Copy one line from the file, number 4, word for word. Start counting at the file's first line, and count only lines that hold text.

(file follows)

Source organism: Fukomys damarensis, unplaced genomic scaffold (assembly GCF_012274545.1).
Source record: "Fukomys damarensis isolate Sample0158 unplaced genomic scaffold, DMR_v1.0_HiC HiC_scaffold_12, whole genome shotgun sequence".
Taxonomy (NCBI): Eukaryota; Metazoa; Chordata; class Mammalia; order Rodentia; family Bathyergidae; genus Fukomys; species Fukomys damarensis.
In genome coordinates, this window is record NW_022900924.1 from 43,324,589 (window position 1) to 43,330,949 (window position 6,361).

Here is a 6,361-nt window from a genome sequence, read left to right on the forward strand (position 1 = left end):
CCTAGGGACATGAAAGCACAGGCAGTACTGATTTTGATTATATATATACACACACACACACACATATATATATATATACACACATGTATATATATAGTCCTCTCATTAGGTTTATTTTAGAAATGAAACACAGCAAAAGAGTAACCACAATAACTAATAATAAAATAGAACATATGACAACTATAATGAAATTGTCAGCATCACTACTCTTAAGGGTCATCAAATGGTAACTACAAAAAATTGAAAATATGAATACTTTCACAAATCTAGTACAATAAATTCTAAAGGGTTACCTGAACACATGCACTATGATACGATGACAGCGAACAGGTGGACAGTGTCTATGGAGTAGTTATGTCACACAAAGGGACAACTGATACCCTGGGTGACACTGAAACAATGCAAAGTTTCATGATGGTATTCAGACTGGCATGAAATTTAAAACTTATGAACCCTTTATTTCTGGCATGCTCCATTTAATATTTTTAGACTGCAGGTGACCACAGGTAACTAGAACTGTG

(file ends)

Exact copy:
In genome coordinates, this window is record NW_022900924.1 from 43,324,589 (window position 1) to 43,330,949 (window position 6,361).